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THE TRIBUNE SPECIALS
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Kashmir unrest
Women suffer the most

Jammu, December 28
The continuous turmoil in the Kashmir Valley has started affecting the family life of most women. As men are not being able to earn their livelihood amidst repeated bandh calls, strikes and violent protests, there are reports that scores of women have sought help from the State Women Commission complaining harassment at the hands of in-laws over financial matters.

Regional bias
NC, Cong leaders on the defensive
Jammu, December 28
Even as Kashmir centric regional parties have flayed the BJP for demanding the abrogation of Article 370, their leadership in Jammu has become defensive to counter the allegations of discrimination. Top BJP leaders during their conclave in Jammu effectively took up the issue of discrimination with Jammu and Ladakh regions and cornered the ruling parties for ignoring these two regions.

Netaji’s statue faces neglect
Jammu, December 28
The statue of Subhash Chandra Bose at Maheshpura chowk, near Government Medical College and Hospital (GMCH), here, is in bad shape due to poor upkeep.




EARLIER EDITIONS

Headless SIC ‘burden’ on exchequer
December 25, 2010
Winged visitors struggle as Valley wetlands freeze
December 22, 2010
Fewer flights, high fares ground Leh
December 18, 2010
Standing tall against injustice
December 15, 2010
Poor infrastructure hits tourism in Jammu region
December 11, 2010
GMCH emergency block raises stink
December 8, 2010
Advisory boards ‘packed with favourites’
December 4, 2010
Tourism projects for Jammu only on paper
November 27, 2010
Protests hit economy more than militancy
November 24, 2010
Damaged road makes life difficult for villagers
November 20, 2010

The Year That Was
Projects galore but execution a concern
Jammu, December 28
Aiming to develop and enhance the beauty of the City of Temples, the state government announced and even initiated various projects during the year.

PEAK HOUR RUSH: Commuters have to face hardships due to long traffic jams in Jammu.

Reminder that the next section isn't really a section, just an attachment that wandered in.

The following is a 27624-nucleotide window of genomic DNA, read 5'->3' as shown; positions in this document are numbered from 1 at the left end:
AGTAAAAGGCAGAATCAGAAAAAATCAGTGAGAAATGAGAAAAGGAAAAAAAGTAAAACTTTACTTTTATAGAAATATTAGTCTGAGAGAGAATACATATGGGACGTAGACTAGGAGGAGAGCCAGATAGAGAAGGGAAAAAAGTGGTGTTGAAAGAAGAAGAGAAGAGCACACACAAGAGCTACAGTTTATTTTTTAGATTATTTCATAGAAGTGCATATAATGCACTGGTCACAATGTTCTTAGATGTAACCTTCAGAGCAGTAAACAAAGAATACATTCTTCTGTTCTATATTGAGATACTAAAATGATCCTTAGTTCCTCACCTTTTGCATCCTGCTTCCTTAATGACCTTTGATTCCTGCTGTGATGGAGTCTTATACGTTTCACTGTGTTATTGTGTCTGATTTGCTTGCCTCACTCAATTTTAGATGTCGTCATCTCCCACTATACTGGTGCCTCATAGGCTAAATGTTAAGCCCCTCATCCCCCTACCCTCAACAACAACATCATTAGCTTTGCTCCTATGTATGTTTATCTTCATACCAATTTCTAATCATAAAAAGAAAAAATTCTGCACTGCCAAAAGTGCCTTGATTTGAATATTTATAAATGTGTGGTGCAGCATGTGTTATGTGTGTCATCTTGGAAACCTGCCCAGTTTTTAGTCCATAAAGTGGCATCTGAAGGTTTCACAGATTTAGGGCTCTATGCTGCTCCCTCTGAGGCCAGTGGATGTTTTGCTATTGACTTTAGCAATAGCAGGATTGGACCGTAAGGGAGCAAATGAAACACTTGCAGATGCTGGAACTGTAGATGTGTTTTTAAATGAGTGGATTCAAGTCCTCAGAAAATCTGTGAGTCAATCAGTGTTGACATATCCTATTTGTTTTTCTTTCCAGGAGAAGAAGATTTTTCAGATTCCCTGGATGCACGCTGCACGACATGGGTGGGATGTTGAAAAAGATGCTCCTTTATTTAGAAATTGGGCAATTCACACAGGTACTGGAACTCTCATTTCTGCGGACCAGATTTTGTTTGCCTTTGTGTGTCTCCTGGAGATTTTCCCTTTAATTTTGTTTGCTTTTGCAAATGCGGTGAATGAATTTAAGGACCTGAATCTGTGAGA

PEAK HOUR RUSH: Commuters have to face hardships due to long traffic jams in Jammu. Tribune photo: Anand Sharma

Freeing Kashmir of ‘charas’ menace a challenge
Srinagar, December 28
The tranquility of Kashmir has been broken more than a few times in the past few months, but it seems that the only problem to be sorted is not one that is most apparent. A major chunk of land in the Pulwama, Shopian, Quazigund, Tral and Pahalgam areas of South Kashmir, which is used for both agriculture and horticulture, is under the cultivation of narcotic crops.

2010: A mixed bag for art and culture
Jammu, December 28
The year, 2010, remained marked with bloodshed, violent protests and strikes in Jammu and Kashmir. However, such events failed to leave their mark on the cultural canvas of the state. Nevertheless, as they say the masterpieces of art are always produced in the conflict, during such trying times, artists never lost hope and continued voicing their concerns through the subtle medium of art.

Despite freezing temperature, a shirtless beggar seeks alms from commuters on a busy road in Srinagar.
Despite freezing temperature, a shirtless beggar seeks alms from commuters on a busy road in Srinagar. Photo: Amin War

jammu diary
BJP faux pas
In connection with the “Ekta Sankalap Rally”, which was held on December 24, the BJP had flooded city of temples with posters and banners to welcome the visiting dignitaries. Banners carrying pictures of all senior party leaders were installed at various places in the city. Among these banners, one billboard carrying picture of late Dr Shyama Parshad Mukherjee was also installed on the ever-busy Tawi bridge. Below the billboard, the party had welcomed Dr Mukherjee to the city without caring that the leader had passed away long time ago.



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Kashmir unrest
Women suffer the most
Ashutosh Sharma
Tribune News Service

Jammu, December 28
The continuous turmoil in the Kashmir Valley has started affecting the family life of most women. As men are not being able to earn their livelihood amidst repeated bandh calls, strikes and violent protests, there are reports that scores of women have sought help from the State Women Commission complaining harassment at the hands of in-laws over financial matters.

It is evident from the number of complaints registered with the commission recently. The commission, according to official sources, has received more than 180 complaints during the past one month alone.

However, the sources revealed that the number would surely have been double or probably even more as the commission’s office was not regularly opened in the summer capital of the state due to the ongoing upheaval for the past six months.

There are a record number of cases in which in-laws had been forcing their daughter-in-laws to do some job to suffice the family income. Similarly, women also complained of being harassed for dowry by their husbands.

“As the employment, apart from the government sector, is under fire, those especially self-employed or engaged in private sector have been under economic strain,” said an official of the commission, adding that, “In the complaints, women have alleged that their husbands or in-laws have been pressurising them to seek money from their maternal families”.